Sunday, December 12, 2004


one little candle, one little candle, one little candle burning bright

this is a great photo. you probably all recognise the place. that entrance, right? it's a great photo because it shows the normality of it all. when you see a film about the extermination camps, however well its made you know you're just looking at actors. there's an element of "glamour" there. you just can't get away from it. even documentaries get it wrong. they're all edited to make a political point. to show the horror. to show the brutality. to exaggerate.

this is a great photo because it doesn't exaggerate. and it's all the more shocking for that. look, you can see the train has just arrived. the poor bastards have been locked in compartments on that thing for days, pissing and shitting together. cattle. anyway, the train finally arrives and you can see the "separating the men from the women and kids" procedure. those inmates in the famous striped uniform on the left are probably sonderkommando, jews who helped the germans to gas and burn their fellow jews, and then at the end of their allotted period were gassed and burned themselves, leaving space for the next generation of sonderkommando. look how eager to help they seem. a little discussion about what do do taking place between two of them. the kid standing in the rear, a new guy to the group, just learning the ropes.

not many germans. only two or three needed to control the thousands of new arrivals.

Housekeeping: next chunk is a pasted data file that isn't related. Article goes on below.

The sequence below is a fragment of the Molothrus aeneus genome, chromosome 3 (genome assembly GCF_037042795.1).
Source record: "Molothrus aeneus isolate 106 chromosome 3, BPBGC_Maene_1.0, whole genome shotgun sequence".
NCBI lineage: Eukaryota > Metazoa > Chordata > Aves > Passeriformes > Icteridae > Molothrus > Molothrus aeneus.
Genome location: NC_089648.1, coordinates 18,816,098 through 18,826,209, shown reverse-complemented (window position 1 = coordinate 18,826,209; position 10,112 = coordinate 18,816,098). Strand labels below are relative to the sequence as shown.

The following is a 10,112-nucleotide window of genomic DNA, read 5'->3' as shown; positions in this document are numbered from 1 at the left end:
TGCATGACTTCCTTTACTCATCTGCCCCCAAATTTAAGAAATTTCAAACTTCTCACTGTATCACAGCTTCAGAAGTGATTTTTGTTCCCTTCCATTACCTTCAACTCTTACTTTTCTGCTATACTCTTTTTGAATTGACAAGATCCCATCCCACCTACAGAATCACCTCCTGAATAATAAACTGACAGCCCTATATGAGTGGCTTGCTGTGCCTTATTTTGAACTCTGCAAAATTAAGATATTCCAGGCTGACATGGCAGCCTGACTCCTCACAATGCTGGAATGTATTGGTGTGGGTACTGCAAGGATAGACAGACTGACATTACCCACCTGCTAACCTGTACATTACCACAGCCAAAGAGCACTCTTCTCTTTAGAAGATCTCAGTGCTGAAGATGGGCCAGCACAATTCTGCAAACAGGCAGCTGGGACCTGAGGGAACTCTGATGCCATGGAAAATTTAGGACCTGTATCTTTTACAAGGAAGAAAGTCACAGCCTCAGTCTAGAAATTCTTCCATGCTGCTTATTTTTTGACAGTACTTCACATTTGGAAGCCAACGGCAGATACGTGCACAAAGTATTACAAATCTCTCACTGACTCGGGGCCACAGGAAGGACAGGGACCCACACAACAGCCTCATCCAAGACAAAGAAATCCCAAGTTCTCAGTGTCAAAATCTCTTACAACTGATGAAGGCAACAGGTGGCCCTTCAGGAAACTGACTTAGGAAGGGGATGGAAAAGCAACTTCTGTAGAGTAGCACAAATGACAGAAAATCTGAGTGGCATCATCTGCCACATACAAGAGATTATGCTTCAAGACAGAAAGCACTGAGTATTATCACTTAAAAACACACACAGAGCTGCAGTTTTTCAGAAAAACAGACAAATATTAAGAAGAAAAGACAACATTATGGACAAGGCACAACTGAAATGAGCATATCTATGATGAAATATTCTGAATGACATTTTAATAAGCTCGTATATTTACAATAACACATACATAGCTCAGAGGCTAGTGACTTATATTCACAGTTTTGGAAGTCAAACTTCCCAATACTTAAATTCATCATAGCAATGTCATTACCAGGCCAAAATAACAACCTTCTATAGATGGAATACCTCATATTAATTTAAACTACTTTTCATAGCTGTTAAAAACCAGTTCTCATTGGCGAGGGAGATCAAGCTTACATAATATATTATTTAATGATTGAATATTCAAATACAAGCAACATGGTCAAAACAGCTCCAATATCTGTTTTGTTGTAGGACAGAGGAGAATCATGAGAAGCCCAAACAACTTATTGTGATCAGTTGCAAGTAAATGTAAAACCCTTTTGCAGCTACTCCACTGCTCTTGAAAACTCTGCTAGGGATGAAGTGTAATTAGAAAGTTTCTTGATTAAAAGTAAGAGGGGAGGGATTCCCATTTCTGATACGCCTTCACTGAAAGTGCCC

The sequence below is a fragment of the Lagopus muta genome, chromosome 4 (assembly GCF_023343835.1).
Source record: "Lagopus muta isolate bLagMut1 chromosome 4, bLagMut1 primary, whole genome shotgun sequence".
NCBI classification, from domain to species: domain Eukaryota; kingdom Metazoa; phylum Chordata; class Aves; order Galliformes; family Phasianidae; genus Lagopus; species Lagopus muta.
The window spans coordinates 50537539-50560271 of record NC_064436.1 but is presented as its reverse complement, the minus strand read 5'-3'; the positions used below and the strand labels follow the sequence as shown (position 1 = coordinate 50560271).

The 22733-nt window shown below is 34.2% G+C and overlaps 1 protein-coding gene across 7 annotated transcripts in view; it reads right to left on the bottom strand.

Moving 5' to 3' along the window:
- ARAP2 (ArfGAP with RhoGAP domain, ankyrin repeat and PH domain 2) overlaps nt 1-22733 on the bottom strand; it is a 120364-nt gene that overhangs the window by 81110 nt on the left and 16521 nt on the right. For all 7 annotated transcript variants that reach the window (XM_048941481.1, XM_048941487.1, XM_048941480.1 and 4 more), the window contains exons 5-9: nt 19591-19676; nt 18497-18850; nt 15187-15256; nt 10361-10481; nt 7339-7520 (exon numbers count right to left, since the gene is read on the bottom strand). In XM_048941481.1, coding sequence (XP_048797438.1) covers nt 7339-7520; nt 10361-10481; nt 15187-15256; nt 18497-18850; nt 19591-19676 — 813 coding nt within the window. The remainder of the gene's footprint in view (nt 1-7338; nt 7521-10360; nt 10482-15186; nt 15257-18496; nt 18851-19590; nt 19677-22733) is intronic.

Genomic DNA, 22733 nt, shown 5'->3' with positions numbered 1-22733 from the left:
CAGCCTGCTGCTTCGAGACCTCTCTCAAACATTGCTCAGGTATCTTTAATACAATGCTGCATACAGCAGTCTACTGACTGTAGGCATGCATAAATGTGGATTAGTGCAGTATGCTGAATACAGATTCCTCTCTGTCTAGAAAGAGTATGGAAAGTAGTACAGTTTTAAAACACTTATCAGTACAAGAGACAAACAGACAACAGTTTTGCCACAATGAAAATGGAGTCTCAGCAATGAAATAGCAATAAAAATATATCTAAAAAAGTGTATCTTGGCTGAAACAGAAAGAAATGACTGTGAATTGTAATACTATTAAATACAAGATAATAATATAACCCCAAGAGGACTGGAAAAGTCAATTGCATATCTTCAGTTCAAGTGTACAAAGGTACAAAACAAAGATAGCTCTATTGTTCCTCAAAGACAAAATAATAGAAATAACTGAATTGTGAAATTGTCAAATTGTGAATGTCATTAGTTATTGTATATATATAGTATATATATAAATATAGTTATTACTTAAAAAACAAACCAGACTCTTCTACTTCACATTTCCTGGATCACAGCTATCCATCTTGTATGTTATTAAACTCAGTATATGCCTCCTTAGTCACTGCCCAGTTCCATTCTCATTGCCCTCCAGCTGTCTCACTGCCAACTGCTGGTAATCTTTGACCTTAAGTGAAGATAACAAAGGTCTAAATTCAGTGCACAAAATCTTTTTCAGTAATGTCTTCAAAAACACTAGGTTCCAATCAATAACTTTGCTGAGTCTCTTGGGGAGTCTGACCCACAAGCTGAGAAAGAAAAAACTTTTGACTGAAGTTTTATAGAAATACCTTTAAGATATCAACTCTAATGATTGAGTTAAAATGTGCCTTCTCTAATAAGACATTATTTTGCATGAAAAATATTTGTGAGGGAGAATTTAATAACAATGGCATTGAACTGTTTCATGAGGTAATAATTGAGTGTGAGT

and look at the women and kids in the front of the queue. a little peasant granny, a young berlin middle classer in his best clothes, holding his mother's hand. all types. all human life.

and the guys on the right. nervous looks over to their women and kids.

and the strange guy in the middle? who's he? some greek or turk in national costume? he's only wearing one shoe. something strange has happened to him. he's had a little adventure. or maybe he's an inmate working for the germans? great little cameos. as i said, it's a great photo.

in 1963, hannah arendt wrote a book about adolf eichmann in which she coined the phrase "the banality of evil". many people have been offended by this phrase. they prefer to see evil as "radical", or "extreme", or whatever. the debate is still going on.

these guys can argue all day and all night, though, and they won't get anywhere. what you see in the photo, and what happened in that place wasn't any kind of evil. there is no evil. evil is just a word invented by humans to describe something they don't really want to face up to. what you see in the photo, and what happened in that place is no more and no less than human nature.

that's why we have to remember. happy hanukkah.

Fascinating insight Mr. Manho.

I happen to be working on a musical based on the Anne Frank house in Amsterdam. I'm calling it 'A Room With a Jew'. If you could put me in touch with any producers I'd be eternally grateful.

Your friend,
Mike Hunt
very touching piece, mister manho.
you saw the pain in triviality.
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